During data processing, 3D model creation, and VR development phases, the project will utilize portable external harddrives for transporting data and for local backups, as well as enterprise cloud backups using Dropbox or Microsoft OneDrive for offsite storage, and Open Science Framework to support shared access to files for project team members. Public access copies of 3D models will be made accessible via Sketchfab and the final VR project files will be published and issued a DOI via Zenodo. Standards and best practices for long-term preservation of 3D data are still being developed and the project team is monitoring current efforts by various projects and organizations to develop guidelines, including projects funded by the Institute for Museum and Library Services (IMLS), such as Community Standards for 3D Data Preservation, LIB3DVR, and Building for Tomorrow. For instance, the Library of Congress has recently started issuing sustainability evaluations for a growing list of 3D file formats (including X3D, U3D, LAS, RTI, PTM, STEP, and IFC), which the project team will continue to monitor throughout the lifecycle of the project.
The project team is following other 3D/VR projects to see how they have handled the curation and preservation of their 3D materials. For instance, Murillo et al. (2018) identified three major preservation challenges in their recent Virtual Bethel project: the challenge of “defining the boundaries and phases of the collection”; “data degradation”; and “obsolescence of formats, software, and hardware” (4–5). They adopted an “archives perspective” for preserving the materials (consisting of digital images, 3D data, project files, processed models, and VR assets, among others), which entailed “preserving all file formats in the original order, or the creators’ folder hierarchy” and providing intellectual access “via a collection-level description, alongside contextual information documenting the creation process and software, hardware, and operating systems” (Murillo et al. 2018: 5). They note that this approach “excluded preservation of all commercial and proprietary software used in the project, as well as the hardware used” (Murillo et al. 2018; 5). Preservation strategies for commercial 3D and VR hardware and software are still a significant challenge that needs to be addressed by the wider preservation community in conversation with commercial vendors. The Virtual Ganjali Khan project is also adopting an archives perspective, with a focus on preserving files in their original order, providing contextual information about the scholarly processes and workflows that produced the files, and providing collection-level descriptions for the project materials that will enable interpretation of the project after it is finished and archived.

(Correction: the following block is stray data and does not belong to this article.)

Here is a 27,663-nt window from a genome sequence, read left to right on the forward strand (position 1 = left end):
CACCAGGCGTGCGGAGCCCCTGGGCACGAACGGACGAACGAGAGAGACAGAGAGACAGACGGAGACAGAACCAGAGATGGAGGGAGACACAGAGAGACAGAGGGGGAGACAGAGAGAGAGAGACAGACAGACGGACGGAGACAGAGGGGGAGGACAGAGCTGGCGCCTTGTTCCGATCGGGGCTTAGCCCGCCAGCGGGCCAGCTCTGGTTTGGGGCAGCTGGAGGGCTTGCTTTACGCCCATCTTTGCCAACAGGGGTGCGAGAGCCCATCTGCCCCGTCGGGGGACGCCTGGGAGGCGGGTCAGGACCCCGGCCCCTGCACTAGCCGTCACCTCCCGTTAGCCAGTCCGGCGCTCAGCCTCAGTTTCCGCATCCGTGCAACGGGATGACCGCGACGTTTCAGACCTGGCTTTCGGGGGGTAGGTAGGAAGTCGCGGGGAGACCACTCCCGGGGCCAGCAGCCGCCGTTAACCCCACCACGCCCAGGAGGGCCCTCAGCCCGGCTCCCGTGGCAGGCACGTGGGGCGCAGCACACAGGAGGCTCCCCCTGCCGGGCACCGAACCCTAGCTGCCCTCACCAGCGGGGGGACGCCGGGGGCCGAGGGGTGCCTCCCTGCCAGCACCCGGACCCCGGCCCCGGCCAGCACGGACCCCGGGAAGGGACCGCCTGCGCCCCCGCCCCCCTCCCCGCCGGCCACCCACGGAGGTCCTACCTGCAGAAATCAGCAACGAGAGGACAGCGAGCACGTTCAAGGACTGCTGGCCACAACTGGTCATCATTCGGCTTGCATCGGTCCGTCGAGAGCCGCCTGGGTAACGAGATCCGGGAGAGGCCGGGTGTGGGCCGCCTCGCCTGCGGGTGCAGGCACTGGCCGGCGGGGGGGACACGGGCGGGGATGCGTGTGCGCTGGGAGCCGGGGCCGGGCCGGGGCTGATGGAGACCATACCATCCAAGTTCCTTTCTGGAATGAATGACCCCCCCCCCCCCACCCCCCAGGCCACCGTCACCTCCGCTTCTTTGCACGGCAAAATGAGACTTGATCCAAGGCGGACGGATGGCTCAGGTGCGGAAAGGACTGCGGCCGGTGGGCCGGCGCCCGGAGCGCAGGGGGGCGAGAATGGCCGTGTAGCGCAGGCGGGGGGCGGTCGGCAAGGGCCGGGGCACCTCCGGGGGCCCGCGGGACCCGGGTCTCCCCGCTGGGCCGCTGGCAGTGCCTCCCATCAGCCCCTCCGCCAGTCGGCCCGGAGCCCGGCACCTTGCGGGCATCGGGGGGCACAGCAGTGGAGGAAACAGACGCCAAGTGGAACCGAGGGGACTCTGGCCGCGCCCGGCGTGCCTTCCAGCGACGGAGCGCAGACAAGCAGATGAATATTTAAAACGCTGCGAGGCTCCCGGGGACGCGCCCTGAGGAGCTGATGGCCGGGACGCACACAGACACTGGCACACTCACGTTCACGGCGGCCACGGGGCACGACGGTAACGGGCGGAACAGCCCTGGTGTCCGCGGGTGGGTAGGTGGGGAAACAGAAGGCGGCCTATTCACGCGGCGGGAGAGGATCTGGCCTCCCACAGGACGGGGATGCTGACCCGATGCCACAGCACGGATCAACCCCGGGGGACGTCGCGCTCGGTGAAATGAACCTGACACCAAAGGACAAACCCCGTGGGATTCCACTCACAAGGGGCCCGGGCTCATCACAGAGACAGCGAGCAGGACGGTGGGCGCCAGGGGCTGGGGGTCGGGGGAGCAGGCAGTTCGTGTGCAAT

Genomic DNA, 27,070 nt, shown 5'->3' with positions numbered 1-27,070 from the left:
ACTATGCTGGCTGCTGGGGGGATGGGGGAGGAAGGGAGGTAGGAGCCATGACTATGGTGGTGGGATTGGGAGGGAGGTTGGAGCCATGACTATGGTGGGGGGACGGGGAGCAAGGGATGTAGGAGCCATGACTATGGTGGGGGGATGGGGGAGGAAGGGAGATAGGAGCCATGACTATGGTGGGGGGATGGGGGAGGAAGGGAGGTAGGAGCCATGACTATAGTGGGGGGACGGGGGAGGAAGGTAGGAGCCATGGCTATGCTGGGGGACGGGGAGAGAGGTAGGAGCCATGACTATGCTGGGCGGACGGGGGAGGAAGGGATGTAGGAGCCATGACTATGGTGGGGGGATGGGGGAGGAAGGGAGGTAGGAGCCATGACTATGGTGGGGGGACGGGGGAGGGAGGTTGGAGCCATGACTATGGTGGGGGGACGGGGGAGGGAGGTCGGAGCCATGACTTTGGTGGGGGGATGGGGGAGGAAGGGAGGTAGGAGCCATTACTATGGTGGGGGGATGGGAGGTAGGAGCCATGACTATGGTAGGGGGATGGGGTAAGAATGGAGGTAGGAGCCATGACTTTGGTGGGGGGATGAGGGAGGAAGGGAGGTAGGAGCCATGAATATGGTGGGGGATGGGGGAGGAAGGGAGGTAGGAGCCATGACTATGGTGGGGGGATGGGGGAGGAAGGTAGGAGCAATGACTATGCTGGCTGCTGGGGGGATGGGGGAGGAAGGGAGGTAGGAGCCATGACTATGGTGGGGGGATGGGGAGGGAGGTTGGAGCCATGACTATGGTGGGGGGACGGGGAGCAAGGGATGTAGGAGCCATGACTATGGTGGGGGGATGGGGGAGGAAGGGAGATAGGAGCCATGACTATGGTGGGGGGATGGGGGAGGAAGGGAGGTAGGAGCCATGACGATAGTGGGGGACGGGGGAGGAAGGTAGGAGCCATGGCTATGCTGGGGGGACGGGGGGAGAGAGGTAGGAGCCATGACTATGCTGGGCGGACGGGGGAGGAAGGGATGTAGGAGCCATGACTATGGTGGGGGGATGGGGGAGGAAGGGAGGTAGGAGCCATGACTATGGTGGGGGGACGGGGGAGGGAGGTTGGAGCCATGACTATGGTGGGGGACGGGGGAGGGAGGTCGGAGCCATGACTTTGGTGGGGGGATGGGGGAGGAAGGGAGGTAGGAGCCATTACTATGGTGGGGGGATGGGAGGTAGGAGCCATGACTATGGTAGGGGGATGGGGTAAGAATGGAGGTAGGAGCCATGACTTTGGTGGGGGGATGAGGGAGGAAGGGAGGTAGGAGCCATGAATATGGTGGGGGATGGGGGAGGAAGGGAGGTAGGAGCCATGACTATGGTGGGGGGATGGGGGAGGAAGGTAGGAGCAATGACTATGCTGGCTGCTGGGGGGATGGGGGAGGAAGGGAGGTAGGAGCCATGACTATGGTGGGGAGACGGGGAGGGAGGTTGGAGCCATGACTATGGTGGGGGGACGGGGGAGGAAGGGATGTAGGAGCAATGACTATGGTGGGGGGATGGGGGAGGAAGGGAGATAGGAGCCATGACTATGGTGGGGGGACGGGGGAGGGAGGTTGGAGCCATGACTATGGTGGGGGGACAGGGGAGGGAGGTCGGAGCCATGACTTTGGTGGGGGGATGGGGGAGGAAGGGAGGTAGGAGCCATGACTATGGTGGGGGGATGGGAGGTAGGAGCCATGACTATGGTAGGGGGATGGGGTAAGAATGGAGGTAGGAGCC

To support efforts at transparency, the project team is exploring the usefulness of the Digital Lab Notebook, open-source software developed by Cultural Heritage Imaging, which provides tools for capturing paradata related to the equipment used and technical decisions made about image capture and 3D processing. As discussed earlier, an important part of providing context through documentation is through paradata, which is data about processes of creation and interpretation. Bentkowska-Kafel and Denard (2012) articulate the importance of “reliably documenting the process of interpretation of historical materials and hypotheses that arise in the course of research” and explain that “paradata document the process of interpretation so that the aims, contexts and reliability of visualization methods and their outcomes can be properly understood” (p. 1). Paradata is not just another form of metadata that is captured and archived alongside research data and scholarly outputs; but rather, it is necessary for interpreting those outputs in terms of how they were created and why. Bentkowska-Kafel and Denard (2012) emphasize the risk that a lack of paradata poses to the intellectual integrity of scholarly work that employs 3D methods: